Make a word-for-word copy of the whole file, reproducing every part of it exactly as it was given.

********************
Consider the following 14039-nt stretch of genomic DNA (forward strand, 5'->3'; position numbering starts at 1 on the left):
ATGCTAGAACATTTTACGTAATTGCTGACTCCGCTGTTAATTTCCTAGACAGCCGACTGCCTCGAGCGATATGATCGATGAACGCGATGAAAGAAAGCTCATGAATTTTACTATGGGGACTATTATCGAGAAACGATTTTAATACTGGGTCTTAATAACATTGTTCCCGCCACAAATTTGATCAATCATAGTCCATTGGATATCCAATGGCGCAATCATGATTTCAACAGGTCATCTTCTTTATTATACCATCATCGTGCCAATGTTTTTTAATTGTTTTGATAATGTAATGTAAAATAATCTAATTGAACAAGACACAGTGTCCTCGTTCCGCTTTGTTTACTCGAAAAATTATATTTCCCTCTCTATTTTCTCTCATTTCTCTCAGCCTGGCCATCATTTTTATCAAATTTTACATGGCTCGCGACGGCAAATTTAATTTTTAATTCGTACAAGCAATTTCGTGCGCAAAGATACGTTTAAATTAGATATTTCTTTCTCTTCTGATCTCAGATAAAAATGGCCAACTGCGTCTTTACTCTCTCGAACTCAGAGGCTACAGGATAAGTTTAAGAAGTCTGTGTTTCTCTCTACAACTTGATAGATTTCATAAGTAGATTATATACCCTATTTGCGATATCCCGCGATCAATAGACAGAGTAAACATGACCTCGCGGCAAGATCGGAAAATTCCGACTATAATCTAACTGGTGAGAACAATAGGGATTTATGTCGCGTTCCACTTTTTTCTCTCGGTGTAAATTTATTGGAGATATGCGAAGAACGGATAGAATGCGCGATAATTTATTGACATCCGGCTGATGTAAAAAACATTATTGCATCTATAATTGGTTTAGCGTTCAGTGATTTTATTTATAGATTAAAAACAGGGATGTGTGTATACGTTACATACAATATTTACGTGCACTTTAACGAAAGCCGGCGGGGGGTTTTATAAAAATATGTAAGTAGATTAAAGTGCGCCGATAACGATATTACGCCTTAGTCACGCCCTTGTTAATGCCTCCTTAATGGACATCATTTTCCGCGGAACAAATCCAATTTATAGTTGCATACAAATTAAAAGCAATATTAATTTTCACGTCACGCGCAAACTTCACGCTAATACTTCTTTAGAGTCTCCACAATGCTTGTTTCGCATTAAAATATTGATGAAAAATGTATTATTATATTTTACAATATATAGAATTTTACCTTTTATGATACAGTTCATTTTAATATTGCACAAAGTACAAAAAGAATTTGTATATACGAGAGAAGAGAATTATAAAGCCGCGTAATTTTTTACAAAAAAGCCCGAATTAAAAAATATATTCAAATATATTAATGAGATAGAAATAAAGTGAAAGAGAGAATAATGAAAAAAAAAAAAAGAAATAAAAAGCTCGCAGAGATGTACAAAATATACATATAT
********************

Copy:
Consider the following 14039-nt stretch of genomic DNA (forward strand, 5'->3'; position numbering starts at 1 on the left):
ATGCTAGAACATTTTACGTAATTGCTGACTCCGCTGTTAATTTCCTAGACAGCCGACTGCCTCGAGCGATATGATCGATGAACGCGATGAAAGAAAGCTCATGAATTTTACTATGGGGACTATTATCGAGAAACGATTTTAATACTGGGTCTTAATAACATTGTTCCCGCCACAAATTTGATCAATCATAGTCCATTGGATATCCAATGGCGCAATCATGATTTCAACAGGTCATCTTCTTTATTATACCATCATCGTGCCAATGTTTTTTAATTGTTTTGATAATGTAATGTAAAATAATCTAATTGAACAAGACACAGTGTCCTCGTTCCGCTTTGTTTACTCGAAAAATTATATTTCCCTCTCTATTTTCTCTCATTTCTCTCAGCCTGGCCATCATTTTTATCAAATTTTACATGGCTCGCGACGGCAAATTTAATTTTTAATTCGTACAAGCAATTTCGTGCGCAAAGATACGTTTAAATTAGATATTTCTTTCTCTTCTGATCTCAGATAAAAATGGCCAACTGCGTCTTTACTCTCTCGAACTCAGAGGCTACAGGATAAGTTTAAGAAGTCTGTGTTTCTCTCTACAACTTGATAGATTTCATAAGTAGATTATATACCCTATTTGCGATATCCCGCGATCAATAGACAGAGTAAACATGACCTCGCGGCAAGATCGGAAAATTCCGACTATAATCTAACTGGTGAGAACAATAGGGATTTATGTCGCGTTCCACTTTTTTCTCTCGGTGTAAATTTATTGGAGATATGCGAAGAACGGATAGAATGCGCGATAATTTATTGACATCCGGCTGATGTAAAAAACATTATTGCATCTATAATTGGTTTAGCGTTCAGTGATTTTATTTATAGATTAAAAACAGGGATGTGTGTATACGTTACATACAATATTTACGTGCACTTTAACGAAAGCCGGCGGGGGGTTTTATAAAAATATGTAAGTAGATTAAAGTGCGCCGATAACGATATTACGCCTTAGTCACGCCCTTGTTAATGCCTCCTTAATGGACATCATTTTCCGCGGAACAAATCCAATTTATAGTTGCATACAAATTAAAAGCAATATTAATTTTCACGTCACGCGCAAACTTCACGCTAATACTTCTTTAGAGTCTCCACAATGCTTGTTTCGCATTAAAATATTGATGAAAAATGTATTATTATATTTTACAATATATAGAATTTTACCTTTTATGATACAGTTCATTTTAATATTGCACAAAGTACAAAAAGAATTTGTATATACGAGAGAAGAGAATTATAAAGCCGCGTAATTTTTTACAAAAAAGCCCGAATTAAAAAATATATTCAAATATATTAATGAGATAGAAATAAAGTGAAAGAGAGAATAATGAAAAAAAAAAAAAGAAATAAAAAGCTCGCAGAGATGTACAAAATATACATATAT